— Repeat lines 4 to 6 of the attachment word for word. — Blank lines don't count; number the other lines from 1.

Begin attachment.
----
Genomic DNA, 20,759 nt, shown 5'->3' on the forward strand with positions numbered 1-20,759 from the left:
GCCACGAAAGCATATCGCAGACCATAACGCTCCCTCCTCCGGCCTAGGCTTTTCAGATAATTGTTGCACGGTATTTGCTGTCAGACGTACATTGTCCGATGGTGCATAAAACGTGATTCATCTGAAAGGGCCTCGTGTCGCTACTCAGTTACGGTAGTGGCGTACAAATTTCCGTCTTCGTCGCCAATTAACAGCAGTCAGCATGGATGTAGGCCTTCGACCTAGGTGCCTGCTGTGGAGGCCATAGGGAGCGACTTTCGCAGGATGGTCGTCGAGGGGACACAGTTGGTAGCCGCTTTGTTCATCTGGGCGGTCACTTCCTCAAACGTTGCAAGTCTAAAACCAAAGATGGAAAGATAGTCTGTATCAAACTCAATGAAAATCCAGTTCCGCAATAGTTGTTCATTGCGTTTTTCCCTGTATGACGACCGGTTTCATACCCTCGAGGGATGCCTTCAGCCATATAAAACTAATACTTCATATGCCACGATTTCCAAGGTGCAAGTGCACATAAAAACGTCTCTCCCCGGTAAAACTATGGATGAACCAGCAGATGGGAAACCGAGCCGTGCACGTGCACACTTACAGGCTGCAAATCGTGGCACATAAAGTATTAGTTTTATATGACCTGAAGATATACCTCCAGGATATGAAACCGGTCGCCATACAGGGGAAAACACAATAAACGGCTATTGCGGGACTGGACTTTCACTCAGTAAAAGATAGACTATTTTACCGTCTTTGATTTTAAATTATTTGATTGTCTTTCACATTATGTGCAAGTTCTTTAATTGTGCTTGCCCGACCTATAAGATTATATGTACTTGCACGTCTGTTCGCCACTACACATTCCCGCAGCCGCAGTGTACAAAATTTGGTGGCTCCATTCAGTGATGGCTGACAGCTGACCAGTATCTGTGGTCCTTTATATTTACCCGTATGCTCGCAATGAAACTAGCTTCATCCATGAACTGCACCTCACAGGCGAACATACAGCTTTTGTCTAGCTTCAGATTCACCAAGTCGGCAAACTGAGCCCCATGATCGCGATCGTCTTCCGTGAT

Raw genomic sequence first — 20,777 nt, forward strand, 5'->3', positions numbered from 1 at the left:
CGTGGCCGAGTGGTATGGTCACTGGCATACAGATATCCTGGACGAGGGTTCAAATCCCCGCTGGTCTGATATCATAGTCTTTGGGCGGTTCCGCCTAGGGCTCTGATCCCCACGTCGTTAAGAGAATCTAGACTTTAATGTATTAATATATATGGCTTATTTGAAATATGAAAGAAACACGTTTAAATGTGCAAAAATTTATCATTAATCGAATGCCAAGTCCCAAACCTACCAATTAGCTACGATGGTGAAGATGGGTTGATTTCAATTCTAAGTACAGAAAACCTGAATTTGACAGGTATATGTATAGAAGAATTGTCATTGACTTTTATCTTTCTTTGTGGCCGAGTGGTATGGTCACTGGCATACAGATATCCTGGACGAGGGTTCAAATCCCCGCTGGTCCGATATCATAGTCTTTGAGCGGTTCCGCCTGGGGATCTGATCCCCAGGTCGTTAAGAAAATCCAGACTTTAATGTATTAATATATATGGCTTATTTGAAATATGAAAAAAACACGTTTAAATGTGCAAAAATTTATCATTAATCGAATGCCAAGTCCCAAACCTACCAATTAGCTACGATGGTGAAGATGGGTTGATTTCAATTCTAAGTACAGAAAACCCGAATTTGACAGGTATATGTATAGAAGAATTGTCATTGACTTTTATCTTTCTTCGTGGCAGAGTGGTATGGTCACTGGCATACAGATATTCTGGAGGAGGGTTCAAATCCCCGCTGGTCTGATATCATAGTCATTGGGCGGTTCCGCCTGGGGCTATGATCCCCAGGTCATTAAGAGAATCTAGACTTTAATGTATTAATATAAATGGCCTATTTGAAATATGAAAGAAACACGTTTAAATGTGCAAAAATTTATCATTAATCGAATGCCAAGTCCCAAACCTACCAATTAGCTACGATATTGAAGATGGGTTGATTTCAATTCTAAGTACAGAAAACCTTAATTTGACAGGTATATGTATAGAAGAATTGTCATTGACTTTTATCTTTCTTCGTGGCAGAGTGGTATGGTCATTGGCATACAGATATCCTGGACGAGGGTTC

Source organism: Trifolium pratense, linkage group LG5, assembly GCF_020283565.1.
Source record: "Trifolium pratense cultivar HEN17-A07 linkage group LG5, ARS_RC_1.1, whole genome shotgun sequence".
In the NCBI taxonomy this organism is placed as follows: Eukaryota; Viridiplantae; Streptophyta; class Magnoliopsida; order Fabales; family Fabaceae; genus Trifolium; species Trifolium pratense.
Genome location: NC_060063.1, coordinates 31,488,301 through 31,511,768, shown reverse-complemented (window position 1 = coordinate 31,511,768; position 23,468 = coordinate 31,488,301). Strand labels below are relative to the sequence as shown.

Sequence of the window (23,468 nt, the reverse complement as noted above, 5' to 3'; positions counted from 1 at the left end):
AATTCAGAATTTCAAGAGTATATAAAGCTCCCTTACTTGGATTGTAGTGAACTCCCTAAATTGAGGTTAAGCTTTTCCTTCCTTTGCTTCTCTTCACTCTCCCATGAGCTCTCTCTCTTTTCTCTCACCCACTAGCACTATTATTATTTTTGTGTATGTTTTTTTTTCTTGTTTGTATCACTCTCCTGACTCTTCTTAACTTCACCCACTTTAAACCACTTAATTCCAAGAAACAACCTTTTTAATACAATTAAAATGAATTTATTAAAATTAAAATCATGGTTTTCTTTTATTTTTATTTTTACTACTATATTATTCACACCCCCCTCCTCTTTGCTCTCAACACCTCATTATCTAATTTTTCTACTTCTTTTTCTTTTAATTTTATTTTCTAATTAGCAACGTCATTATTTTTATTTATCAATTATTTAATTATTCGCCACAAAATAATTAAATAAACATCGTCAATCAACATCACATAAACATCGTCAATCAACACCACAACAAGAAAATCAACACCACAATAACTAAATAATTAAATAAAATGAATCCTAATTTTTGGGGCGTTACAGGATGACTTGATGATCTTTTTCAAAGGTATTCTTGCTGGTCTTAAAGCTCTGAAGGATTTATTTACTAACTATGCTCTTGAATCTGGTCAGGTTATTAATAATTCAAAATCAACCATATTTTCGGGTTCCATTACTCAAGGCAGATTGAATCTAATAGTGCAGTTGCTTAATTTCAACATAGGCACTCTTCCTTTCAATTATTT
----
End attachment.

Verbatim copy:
CGTGGCCGAGTGGTATGGTCACTGGCATACAGATATCCTGGACGAGGGTTCAAATCCCCGCTGGTCTGATATCATAGTCTTTGGGCGGTTCCGCCTAGGGCTCTGATCCCCACGTCGTTAAGAGAATCTAGACTTTAATGTATTAATATATATGGCTTATTTGAAATATGAAAGAAACACGTTTAAATGTGCAAAAATTTATCATTAATCGAATGCCAAGTCCCAAACCTACCAATTAGCTACGATGGTGAAGATGGGTTGATTTCAATTCTAAGTACAGAAAACCTGAATTTGACAGGTATATGTATAGAAGAATTGTCATTGACTTTTATCTTTCTTTGTGGCCGAGTGGTATGGTCACTGGCATACAGATATCCTGGACGAGGGTTCAAATCCCCGCTGGTCCGATATCATAGTCTTTGAGCGGTTCCGCCTGGGGATCTGATCCCCAGGTCGTTAAGAAAATCCAGACTTTAATGTATTAATATATATGGCTTATTTGAAATATGAAAAAAACACGTTTAAATGTGCAAAAATTTATCATTAATCGAATGCCAAGTCCCAAACCTACCAATTAGCTACGATGGTGAAGATGGGTTGATTTCAATTCTAAGTACAGAAAACCCGAATTTGACAGGTATATGTATAGAAGAATTGTCATTGACTTTTATCTTTCTTCGTGGCAGAGTGGTATGGTCACTGGCATACAGATATTCTGGAGGAGGGTTCAAATCCCCGCTGGTCTGATATCATAGTCATTGGGCGGTTCCGCCTGGGGCTATGATCCCCAGGTCATTAAGAGAATCTAGACTTTAATGTATTAATATAAATGGCCTATTTGAAATATGAAAGAAACACGTTTAAATGTGCAAAAATTTATCATTAATCGAATGCCAAGTCCCAAACCTACCAATTAGCTACGATATTGAAGATGGGTTGATTTCAATTCTAAGTACAGAAAACCTTAATTTGACAGGTATATGTATAGAAGAATTGTCATTGACTTTTATCTTTCTTCGTGGCAGAGTGGTATGGTCATTGGCATACAGATATCCTGGACGAGGGTTC

Source organism: Trifolium pratense, linkage group LG5, assembly GCF_020283565.1.
Source record: "Trifolium pratense cultivar HEN17-A07 linkage group LG5, ARS_RC_1.1, whole genome shotgun sequence".